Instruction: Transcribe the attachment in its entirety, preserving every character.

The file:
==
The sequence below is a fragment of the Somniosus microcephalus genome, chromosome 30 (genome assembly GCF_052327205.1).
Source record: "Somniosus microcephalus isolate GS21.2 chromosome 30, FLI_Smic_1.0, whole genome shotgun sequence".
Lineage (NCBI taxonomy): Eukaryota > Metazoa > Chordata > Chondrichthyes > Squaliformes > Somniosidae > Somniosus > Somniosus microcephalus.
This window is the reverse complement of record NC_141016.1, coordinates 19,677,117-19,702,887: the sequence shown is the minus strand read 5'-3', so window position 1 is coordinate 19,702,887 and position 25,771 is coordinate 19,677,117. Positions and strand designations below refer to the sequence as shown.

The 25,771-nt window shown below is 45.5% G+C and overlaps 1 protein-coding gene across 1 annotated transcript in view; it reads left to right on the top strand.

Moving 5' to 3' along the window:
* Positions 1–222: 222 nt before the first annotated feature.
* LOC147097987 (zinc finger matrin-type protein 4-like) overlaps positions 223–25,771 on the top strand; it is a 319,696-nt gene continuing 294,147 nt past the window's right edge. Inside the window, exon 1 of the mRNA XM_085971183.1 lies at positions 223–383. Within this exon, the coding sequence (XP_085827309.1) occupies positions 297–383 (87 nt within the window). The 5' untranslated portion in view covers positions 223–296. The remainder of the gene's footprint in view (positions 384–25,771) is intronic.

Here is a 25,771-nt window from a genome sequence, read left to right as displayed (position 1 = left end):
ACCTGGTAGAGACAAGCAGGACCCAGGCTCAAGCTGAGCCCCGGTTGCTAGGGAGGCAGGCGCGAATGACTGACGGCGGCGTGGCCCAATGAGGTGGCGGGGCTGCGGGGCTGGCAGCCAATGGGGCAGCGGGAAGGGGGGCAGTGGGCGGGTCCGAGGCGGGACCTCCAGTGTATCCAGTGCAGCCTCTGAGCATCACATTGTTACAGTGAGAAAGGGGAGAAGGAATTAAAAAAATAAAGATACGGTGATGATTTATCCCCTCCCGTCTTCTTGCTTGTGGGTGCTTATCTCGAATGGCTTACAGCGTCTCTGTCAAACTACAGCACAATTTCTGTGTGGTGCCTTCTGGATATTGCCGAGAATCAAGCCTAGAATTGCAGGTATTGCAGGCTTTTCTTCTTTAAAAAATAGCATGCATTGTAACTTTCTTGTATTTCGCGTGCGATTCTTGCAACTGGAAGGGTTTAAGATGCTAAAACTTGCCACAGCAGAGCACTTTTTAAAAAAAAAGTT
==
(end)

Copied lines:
The sequence below is a fragment of the Somniosus microcephalus genome, chromosome 30 (genome assembly GCF_052327205.1).
Source record: "Somniosus microcephalus isolate GS21.2 chromosome 30, FLI_Smic_1.0, whole genome shotgun sequence".
Lineage (NCBI taxonomy): Eukaryota > Metazoa > Chordata > Chondrichthyes > Squaliformes > Somniosidae > Somniosus > Somniosus microcephalus.
This window is the reverse complement of record NC_141016.1, coordinates 19,677,117-19,702,887: the sequence shown is the minus strand read 5'-3', so window position 1 is coordinate 19,702,887 and position 25,771 is coordinate 19,677,117. Positions and strand designations below refer to the sequence as shown.

The 25,771-nt window shown below is 45.5% G+C and overlaps 1 protein-coding gene across 1 annotated transcript in view; it reads left to right on the top strand.

Moving 5' to 3' along the window:
* Positions 1–222: 222 nt before the first annotated feature.
* LOC147097987 (zinc finger matrin-type protein 4-like) overlaps positions 223–25,771 on the top strand; it is a 319,696-nt gene continuing 294,147 nt past the window's right edge. Inside the window, exon 1 of the mRNA XM_085971183.1 lies at positions 223–383. Within this exon, the coding sequence (XP_085827309.1) occupies positions 297–383 (87 nt within the window). The 5' untranslated portion in view covers positions 223–296. The remainder of the gene's footprint in view (positions 384–25,771) is intronic.

Here is a 25,771-nt window from a genome sequence, read left to right as displayed (position 1 = left end):
ACCTGGTAGAGACAAGCAGGACCCAGGCTCAAGCTGAGCCCCGGTTGCTAGGGAGGCAGGCGCGAATGACTGACGGCGGCGTGGCCCAATGAGGTGGCGGGGCTGCGGGGCTGGCAGCCAATGGGGCAGCGGGAAGGGGGGCAGTGGGCGGGTCCGAGGCGGGACCTCCAGTGTATCCAGTGCAGCCTCTGAGCATCACATTGTTACAGTGAGAAAGGGGAGAAGGAATTAAAAAAATAAAGATACGGTGATGATTTATCCCCTCCCGTCTTCTTGCTTGTGGGTGCTTATCTCGAATGGCTTACAGCGTCTCTGTCAAACTACAGCACAATTTCTGTGTGGTGCCTTCTGGATATTGCCGAGAATCAAGCCTAGAATTGCAGGTATTGCAGGCTTTTCTTCTTTAAAAAATAGCATGCATTGTAACTTTCTTGTATTTCGCGTGCGATTCTTGCAACTGGAAGGGTTTAAGATGCTAAAACTTGCCACAGCAGAGCACTTTTTAAAAAAAAAGTT